Launch of EYE Strategy (Eliminate Yellow Fever Epidemics)
Dr Tedros Adhanom Ghebreyesus
Director-General of the World Health Organization
Your Excellency Professor Isaac Adewole, Minister of Health;
My sister Shidi, Regional Director for Africa;
Distinguished guests, ladies and gentlemen,
It’s a great pleasure to be here in Abuja today for the African launch of this important strategy to eliminate yellow fever epidemics -- the EYE Strategy.
It comes at a very important time.
Yellow fever has re-emerged as a public health threat in Africa and in the Americas.
In Africa, 27 countries are at high risk of yellow fever epidemics.
There are up to 170,000 severe cases of yellow fever and 60,000 deaths every year.
In 2016, during urban yellow fever outbreaks in Angola and DRC, 965 cases were confirmed and around 400 people died. And 11 cases were exported to China.
The epidemic created an urgent need for more than 28 million doses of yellow fever vaccines, which exhausted the existing global vaccine supply.
It also diverted public health authorities from tackling other public health issues with an impact on health systems.
As you know, Brazil has been responding to a yellow fever outbreak since December 2016, with more than 1000 confirmed cases.
There is a growing risk that yellow fever will spread to cities in Asia and other parts of the world.
We must not let that happen. We must act now.
Although yellow fever is a mosquito-borne disease, it is not like dengue or malaria, for which developing an effective vaccine has been a difficult scientific challenge.
The fact is, we have had a safe, effective and affordable vaccine against this disease for decades.
A single injection can protect a person for life.
Our failure to defeat yellow fever is therefore not a failure of science. It’s a failure of markets, because the vaccine that could stop it is not profitable enough for the companies that make it.
And it’s a failure of political will, because until now our action has not been decisive enough.
Yellow fever must be a priority for Africa, and of course for the whole world.
The EYE Strategy is a bold and innovative plan to vaccinate nearly one billion people in Africa against Yellow fever by 2026. Never has the continent seen such a massive effort against the often deadly virus.
The EYE strategy is based on lessons learned from previous experience in West Africa, where mass campaigns combined with routine immunization have helped to prevent yellow fever outbreaks.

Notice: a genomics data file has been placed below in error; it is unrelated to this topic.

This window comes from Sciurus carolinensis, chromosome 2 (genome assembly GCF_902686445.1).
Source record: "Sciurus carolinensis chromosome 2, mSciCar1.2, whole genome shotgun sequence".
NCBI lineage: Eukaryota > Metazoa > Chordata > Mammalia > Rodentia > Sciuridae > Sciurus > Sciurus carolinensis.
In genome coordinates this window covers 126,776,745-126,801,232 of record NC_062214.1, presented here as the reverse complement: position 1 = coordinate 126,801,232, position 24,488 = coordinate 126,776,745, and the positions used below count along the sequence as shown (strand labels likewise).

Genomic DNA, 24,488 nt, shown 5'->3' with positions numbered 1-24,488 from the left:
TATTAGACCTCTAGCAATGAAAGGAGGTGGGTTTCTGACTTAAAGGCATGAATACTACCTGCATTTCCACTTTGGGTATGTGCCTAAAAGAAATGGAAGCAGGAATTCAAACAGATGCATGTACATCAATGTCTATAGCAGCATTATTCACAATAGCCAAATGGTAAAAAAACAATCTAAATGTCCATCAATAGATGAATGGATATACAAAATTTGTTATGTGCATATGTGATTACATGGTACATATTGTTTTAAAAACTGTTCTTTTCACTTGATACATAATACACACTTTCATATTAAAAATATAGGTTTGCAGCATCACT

A strong partnership will allow us to eliminate yellow fever epidemics by 2026.
Nigeria has shown its commitment to the EYE Strategy by vaccinating 13 million people since October last year, including 1.2 million people in Borno State.
With support from WHO and health partners, more than 25 million people will be vaccinated against yellow fever in Nigeria this year.
WHO is also helping to build stronger surveillance and laboratory capacities. By the end of the year we hope that a second laboratory in the region will be joining Institut Pasteur Dakar as a WHO regional reference laboratory.
Together with Gavi and UNICEF, WHO is supporting routine immunization by providing guidance on how to integrate yellow fever vaccination with the standard measles vaccination in five African countries that have yet to do this.
This underlines an important point: the key to long-term success is for yellow fever vaccination to be integrated with other health services delivered at primary health care facilities.
On Saturday we marked World Health Day, which is celebrated every year on the 7th of April, the day on which WHO was founded. This year we were proud to celebrate our 70th birthday.
Our theme this year is universal health coverage – health for all.
WHO was founded on the conviction that health is a human right.
No one should get sick and die just because they are poor.
All people should have access to the health services they need, when and where they need them, without suffering financial hardship.
That includes yellow fever vaccines.
Everyone has a right to be protected against this easily preventable disease.
But investments in strong health systems are not just investments in healthier and fairer societies. They’re also investments in safer societies.
Strong health systems are better able to prevent, detect and respond to outbreaks of yellow fever and other diseases rapidly, before they spiral out of control.
That is exactly what we saw here in Nigeria with the Ebola outbreak in 2014 – when a case arrived from Liberia, you were able to quickly contain it and limit the damage. Although 7 people died, we all know it could have been much, much worse.
My point is this: universal health coverage and health security are two sides of the same coin.
Countries that invest in their health systems make a down-payment on a fairer, safer, and more prosperous future.
I congratulate everyone involved with developing the EYE Strategy.
Together, we can ensure that the next generation is free of yellow fever.
I thank you.